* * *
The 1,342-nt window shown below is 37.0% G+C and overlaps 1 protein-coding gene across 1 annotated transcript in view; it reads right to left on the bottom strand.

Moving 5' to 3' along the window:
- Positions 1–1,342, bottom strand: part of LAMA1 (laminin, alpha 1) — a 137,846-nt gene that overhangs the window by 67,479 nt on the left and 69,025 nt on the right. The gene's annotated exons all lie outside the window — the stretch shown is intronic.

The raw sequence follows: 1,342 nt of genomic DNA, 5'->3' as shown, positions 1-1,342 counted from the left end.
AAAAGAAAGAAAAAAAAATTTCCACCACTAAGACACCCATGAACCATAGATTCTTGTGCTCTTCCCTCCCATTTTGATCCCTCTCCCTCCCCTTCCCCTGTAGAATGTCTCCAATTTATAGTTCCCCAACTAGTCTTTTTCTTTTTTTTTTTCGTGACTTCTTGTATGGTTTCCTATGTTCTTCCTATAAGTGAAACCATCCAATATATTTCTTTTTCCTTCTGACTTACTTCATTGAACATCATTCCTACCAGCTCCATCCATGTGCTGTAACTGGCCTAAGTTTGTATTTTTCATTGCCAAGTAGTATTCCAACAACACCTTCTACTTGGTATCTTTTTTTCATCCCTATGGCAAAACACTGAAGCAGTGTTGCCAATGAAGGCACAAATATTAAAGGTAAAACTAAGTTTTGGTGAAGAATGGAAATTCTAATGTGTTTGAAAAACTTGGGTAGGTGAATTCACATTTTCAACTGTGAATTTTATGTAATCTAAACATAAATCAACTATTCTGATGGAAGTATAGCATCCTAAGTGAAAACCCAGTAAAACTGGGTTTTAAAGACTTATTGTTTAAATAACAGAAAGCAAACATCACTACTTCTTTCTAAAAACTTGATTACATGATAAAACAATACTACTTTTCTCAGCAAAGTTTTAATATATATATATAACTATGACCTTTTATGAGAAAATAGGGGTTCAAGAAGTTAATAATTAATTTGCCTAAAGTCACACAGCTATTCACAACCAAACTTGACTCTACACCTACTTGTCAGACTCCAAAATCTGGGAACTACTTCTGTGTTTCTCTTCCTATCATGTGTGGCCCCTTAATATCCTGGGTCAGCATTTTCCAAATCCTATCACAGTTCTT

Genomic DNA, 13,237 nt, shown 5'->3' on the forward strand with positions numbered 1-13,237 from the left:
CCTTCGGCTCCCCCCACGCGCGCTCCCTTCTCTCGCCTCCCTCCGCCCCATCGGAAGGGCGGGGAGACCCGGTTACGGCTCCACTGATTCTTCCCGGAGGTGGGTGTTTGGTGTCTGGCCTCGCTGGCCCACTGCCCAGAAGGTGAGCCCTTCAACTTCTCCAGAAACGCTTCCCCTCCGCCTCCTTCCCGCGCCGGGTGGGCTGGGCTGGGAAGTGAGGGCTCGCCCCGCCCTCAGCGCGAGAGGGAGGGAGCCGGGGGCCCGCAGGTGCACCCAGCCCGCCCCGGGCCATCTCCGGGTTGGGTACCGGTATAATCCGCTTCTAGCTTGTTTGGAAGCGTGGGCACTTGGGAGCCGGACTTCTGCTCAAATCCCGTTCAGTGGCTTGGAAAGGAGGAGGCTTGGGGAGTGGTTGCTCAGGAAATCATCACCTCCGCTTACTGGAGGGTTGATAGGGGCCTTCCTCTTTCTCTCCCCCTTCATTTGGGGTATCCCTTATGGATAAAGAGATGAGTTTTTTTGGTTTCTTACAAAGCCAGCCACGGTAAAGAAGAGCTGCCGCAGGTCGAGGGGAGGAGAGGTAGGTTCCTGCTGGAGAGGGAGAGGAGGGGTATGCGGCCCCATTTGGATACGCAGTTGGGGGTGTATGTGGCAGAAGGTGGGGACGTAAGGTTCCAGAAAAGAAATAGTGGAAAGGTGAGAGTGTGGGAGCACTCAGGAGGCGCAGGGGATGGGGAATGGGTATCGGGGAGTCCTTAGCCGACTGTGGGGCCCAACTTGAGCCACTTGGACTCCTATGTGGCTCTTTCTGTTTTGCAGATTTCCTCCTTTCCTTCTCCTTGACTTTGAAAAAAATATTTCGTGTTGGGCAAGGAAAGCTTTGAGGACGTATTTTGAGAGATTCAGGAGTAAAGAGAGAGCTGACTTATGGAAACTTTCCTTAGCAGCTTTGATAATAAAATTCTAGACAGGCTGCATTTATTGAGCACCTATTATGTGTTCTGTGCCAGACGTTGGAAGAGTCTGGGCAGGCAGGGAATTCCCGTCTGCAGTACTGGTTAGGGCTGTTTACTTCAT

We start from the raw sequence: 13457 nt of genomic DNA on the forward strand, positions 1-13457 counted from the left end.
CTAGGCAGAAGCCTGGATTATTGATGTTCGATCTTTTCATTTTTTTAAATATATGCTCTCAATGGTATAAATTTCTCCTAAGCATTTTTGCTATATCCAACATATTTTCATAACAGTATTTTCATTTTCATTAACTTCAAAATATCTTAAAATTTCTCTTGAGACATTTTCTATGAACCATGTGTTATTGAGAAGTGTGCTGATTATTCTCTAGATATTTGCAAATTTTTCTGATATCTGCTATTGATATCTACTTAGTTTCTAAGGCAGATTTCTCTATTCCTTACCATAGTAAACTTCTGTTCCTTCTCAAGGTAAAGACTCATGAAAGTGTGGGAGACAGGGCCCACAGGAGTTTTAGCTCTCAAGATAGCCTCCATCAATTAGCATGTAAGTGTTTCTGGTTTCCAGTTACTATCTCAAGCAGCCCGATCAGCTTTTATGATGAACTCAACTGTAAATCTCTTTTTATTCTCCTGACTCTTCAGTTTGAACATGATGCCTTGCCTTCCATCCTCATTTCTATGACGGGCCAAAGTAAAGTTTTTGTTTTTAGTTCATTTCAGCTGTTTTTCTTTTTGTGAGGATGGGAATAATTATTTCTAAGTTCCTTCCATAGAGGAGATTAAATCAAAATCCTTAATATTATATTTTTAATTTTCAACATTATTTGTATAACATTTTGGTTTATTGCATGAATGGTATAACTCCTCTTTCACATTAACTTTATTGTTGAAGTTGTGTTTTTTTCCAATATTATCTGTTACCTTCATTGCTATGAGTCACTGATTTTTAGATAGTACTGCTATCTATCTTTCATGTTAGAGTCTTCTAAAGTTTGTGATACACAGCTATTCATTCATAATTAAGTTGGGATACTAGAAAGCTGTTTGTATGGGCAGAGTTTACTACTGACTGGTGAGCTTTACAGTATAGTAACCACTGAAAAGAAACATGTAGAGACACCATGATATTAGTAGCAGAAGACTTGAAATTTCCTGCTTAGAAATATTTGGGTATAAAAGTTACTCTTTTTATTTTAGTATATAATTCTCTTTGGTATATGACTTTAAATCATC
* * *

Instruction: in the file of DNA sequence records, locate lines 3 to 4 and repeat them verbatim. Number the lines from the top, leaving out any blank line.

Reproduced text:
- Positions 1–1,342, bottom strand: part of LAMA1 (laminin, alpha 1) — a 137,846-nt gene that overhangs the window by 67,479 nt on the left and 69,025 nt on the right. The gene's annotated exons all lie outside the window — the stretch shown is intronic.

The raw sequence follows: 1,342 nt of genomic DNA, 5'->3' as shown, positions 1-1,342 counted from the left end.